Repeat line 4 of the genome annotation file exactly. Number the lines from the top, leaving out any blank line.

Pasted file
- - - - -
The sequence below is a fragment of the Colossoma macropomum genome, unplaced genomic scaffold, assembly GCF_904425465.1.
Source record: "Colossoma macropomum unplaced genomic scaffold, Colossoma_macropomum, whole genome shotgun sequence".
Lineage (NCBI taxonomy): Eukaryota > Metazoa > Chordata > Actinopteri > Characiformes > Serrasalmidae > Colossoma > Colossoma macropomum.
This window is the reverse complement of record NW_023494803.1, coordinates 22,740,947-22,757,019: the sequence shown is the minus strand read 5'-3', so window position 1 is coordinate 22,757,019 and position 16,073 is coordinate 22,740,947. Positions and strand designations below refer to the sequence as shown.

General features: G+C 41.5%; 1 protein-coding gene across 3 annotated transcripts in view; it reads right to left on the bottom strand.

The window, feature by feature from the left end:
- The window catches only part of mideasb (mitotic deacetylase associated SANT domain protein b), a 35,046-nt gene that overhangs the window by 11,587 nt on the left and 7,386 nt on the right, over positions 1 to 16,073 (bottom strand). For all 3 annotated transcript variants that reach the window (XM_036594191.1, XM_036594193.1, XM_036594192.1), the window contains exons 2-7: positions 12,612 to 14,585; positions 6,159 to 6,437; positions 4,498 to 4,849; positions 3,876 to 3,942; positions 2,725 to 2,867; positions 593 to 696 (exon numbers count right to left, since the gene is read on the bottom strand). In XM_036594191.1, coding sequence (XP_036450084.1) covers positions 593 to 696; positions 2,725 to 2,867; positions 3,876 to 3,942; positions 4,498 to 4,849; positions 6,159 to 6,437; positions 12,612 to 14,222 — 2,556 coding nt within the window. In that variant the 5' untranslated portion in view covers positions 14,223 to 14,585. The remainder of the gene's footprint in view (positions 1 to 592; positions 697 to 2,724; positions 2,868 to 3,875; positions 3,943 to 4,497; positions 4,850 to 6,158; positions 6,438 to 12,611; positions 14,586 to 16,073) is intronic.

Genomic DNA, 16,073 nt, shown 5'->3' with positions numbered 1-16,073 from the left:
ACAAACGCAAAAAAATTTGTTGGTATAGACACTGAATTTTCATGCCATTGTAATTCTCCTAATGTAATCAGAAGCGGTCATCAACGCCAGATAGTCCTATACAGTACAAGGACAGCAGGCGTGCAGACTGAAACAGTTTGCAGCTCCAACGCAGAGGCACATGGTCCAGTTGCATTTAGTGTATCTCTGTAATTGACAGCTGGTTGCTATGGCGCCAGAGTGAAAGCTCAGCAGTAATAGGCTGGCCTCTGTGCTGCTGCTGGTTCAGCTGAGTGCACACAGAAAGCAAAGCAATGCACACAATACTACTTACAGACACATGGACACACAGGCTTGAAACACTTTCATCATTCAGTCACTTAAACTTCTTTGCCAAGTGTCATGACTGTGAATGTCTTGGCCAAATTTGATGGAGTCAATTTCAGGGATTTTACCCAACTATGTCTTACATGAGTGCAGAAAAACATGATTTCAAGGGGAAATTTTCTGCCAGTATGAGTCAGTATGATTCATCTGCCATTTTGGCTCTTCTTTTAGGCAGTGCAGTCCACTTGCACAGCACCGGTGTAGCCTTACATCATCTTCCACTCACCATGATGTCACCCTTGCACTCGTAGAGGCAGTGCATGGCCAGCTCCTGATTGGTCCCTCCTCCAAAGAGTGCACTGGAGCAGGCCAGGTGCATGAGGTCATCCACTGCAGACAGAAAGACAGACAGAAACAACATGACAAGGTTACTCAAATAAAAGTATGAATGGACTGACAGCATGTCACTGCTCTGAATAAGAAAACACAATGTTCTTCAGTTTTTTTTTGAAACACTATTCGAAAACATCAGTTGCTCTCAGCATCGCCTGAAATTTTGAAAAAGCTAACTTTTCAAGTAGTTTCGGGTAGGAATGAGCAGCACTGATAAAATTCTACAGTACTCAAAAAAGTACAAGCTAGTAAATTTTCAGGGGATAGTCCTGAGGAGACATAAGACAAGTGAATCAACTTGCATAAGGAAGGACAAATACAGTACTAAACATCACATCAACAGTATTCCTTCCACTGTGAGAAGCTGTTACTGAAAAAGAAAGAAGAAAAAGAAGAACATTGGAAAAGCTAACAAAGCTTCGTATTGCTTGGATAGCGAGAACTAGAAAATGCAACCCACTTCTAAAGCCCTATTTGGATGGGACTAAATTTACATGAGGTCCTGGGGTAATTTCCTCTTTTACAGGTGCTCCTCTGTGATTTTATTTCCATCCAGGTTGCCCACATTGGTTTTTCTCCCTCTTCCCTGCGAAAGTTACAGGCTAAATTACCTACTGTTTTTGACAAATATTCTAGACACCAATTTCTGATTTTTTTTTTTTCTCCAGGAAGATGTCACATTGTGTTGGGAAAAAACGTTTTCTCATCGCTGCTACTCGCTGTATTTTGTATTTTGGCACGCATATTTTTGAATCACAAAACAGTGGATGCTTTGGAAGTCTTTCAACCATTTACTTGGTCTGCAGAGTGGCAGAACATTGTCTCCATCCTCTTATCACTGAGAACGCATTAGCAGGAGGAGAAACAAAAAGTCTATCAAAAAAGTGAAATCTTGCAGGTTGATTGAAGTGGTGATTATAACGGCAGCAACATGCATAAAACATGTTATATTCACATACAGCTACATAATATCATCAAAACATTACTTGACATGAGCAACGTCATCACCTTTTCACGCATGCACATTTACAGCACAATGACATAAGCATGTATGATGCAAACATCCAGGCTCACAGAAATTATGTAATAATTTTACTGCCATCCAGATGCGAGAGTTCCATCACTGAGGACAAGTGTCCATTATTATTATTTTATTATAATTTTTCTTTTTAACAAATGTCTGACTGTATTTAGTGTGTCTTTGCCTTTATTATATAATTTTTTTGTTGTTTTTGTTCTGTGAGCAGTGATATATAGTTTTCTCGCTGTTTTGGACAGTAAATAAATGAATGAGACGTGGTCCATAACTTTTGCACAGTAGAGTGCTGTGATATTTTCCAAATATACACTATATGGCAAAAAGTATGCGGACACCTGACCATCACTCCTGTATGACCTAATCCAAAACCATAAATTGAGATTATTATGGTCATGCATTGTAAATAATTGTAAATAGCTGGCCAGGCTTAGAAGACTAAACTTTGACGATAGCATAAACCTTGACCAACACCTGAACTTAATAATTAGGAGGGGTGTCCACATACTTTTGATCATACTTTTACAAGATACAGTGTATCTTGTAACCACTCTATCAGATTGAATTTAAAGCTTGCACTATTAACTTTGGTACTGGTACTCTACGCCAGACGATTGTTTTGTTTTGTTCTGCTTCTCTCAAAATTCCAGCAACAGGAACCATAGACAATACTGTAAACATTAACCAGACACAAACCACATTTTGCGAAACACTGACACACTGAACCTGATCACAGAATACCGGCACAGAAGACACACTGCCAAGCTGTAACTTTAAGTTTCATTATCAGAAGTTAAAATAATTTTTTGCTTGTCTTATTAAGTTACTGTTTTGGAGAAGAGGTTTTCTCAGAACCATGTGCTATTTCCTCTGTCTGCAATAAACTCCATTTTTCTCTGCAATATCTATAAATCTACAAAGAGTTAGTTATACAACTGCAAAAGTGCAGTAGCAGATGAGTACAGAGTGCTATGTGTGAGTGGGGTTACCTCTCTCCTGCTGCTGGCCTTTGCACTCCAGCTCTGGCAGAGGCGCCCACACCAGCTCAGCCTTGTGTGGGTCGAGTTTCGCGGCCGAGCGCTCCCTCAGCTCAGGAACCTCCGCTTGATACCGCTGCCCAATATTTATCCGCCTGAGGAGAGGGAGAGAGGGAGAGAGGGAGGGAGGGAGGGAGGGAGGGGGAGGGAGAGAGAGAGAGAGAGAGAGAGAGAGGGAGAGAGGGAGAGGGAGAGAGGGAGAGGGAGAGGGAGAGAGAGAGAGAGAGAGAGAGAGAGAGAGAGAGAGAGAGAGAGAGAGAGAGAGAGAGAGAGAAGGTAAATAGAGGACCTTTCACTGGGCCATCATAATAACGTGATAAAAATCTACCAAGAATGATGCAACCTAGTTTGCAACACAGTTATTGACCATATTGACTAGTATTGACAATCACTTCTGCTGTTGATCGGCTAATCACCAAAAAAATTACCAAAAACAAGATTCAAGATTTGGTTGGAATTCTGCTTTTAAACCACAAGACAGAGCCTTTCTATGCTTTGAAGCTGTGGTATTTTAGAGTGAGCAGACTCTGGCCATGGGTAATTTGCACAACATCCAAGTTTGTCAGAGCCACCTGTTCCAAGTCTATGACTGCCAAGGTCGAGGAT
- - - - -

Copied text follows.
This window is the reverse complement of record NW_023494803.1, coordinates 22,740,947-22,757,019: the sequence shown is the minus strand read 5'-3', so window position 1 is coordinate 22,757,019 and position 16,073 is coordinate 22,740,947. Positions and strand designations below refer to the sequence as shown.